Bridge nightmare merely adds to Hammers' agony

West Ham United 0 Arsenal 3
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The Independent Football

If this was Avram Grant's last game as manager here, he left as he arrived, to overwhelming indifference. As West Ham subsided to their 11th defeat in 23 League matches under his command he was neither cheered, nor jeered. The few home supporters who stayed to the final whistle briefly booed the team, but there was no personal animosity directed at Grant. There was even a smattering of applause when he threw his scarf into the dwindling support before heading down the tunnel.

The Israeli subsequently said, somewhat obliquely, that he was going nowhere but it is strongly suggested that he will be relieved of his command imminently. Martin O'Neill leads the contenders to replace him with Martin Jol also linked with the post. Whoever takes over their first task will be to haul West Ham off the bottom and out of the relegation zone.

Then there is a 2-1 lead to be defended in next week's Carling Cup semi-final second leg. Plus, and this may be one reason for the timing of the change, a meeting with the Government regarding ownership of the Olympic Stadium site. The new man must help convince the politicians that the club has a viable financial future, which is much more difficult if they are seen to be Championship-bound.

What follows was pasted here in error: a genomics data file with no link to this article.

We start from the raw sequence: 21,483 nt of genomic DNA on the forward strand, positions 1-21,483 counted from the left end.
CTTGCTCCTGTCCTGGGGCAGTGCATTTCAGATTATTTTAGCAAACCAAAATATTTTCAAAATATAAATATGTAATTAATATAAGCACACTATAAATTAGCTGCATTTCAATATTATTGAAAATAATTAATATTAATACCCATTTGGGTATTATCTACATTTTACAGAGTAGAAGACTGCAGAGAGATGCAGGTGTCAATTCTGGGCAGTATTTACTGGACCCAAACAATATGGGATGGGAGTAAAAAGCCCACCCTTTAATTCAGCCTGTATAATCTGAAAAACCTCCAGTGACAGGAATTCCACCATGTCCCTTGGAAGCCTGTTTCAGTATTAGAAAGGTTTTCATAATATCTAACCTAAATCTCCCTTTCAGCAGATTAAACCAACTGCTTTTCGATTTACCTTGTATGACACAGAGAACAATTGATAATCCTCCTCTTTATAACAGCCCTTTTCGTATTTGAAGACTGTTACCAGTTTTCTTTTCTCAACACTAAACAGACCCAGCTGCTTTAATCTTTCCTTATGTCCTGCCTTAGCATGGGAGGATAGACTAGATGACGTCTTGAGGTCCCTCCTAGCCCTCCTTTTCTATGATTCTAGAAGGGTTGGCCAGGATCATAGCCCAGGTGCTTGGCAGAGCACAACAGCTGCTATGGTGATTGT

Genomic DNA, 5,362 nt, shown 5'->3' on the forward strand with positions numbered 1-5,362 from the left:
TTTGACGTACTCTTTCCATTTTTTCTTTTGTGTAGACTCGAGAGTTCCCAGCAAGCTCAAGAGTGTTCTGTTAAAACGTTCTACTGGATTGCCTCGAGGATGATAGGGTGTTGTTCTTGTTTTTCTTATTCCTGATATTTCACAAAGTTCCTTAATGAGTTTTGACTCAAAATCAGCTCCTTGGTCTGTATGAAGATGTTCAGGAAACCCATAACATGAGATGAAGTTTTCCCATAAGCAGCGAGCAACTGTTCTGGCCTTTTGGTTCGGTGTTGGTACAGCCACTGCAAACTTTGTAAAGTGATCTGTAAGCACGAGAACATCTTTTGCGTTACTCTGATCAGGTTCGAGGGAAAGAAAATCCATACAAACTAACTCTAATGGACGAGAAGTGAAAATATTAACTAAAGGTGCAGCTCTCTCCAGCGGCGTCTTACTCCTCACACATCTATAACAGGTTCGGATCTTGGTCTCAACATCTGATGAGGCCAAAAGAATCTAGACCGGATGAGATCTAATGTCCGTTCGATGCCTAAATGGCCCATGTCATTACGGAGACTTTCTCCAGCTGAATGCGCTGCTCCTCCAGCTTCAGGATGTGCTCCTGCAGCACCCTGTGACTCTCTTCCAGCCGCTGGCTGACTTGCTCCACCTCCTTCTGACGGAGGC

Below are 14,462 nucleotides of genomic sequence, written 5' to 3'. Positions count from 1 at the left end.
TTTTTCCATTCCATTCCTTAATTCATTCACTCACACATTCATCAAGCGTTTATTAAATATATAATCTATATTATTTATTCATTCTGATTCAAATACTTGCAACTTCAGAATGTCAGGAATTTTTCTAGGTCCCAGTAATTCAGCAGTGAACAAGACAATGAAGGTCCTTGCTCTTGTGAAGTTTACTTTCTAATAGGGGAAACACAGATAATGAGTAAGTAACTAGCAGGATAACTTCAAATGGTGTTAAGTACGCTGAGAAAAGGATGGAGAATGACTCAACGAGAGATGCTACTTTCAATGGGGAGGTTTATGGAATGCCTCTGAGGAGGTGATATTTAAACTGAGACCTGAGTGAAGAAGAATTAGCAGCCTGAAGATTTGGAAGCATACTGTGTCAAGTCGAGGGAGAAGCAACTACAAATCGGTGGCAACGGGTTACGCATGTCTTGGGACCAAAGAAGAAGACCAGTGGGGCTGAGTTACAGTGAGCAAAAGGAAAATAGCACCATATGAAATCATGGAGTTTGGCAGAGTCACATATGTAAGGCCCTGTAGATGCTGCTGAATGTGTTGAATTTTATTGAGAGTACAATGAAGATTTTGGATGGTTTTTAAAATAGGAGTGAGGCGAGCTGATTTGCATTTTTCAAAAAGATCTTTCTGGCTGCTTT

Grant's long goodbye began in the morning when Sky Sports and the BBC "understood" that he was to be sacked after the match and replaced by O'Neill. The club insisted no announcement would be made on Grant's future before, during or after the match. Vice-chairman Karren Brady said as she left the ground last night: "Nothing has happened. I don't know where these rumours have come from but nothing has happened."

Arsenal remain in third place in the Premier League with two goals from Robin van Persie and one from Theo Walcott. In the circumstances Grant could have done without the ordeal of facing Arsenal missing the team's heartbeat, Scott Parker, who had an ankle injury. Two possible sources of goals, Frédéric Piquionne and Victor Obinna, were also ruled out, with toothache and suspension respectively. Then Mark Noble limped off after 16 minutes to be replaced by the crowd's bête noire, Luis Boa Morte.

By then West Ham were already losing. Wayne Bridge had received an extraordinarily warm welcome, given he was costing £90,000 a week and was a former Chelsea player. Presumably the Boleyn's view was that any enemy of John Terry was a friend of theirs. Bridge, who last played a month ago, had a nightmarish debut and was implicated in every goal. It was from his flank that Arsenal's first goal came. Jack Wilshere fed Walcott on the right and Bridge stood off, allowing Walcott to roll a pass square. Samir Nasri dummied, and Van Persie drove the ball in unchallenged for his 50th Premier League goal.

Four minutes from the break Van Persie, who had struck the post after 31 minutes, was played onside by Bridge as he broke down the left channel. He cut the ball back and Walcott tucked it away. The away fans, as ruthless as their team, sang "You're getting sacked in an hour".

Victory was wrapped up when the hapless Bridge brought down Walcott in the box with 14 minutes left, Van Persie scoring from the spot. Much of the second period had been conducted at walking pace and if the teams meet in next month's Carling Cup final at Wembley, one can only hope it is less one-sided.

Attendance: 32,682

Referee: Andre Marriner

Man of the match: Van Persie

Match rating: 6/10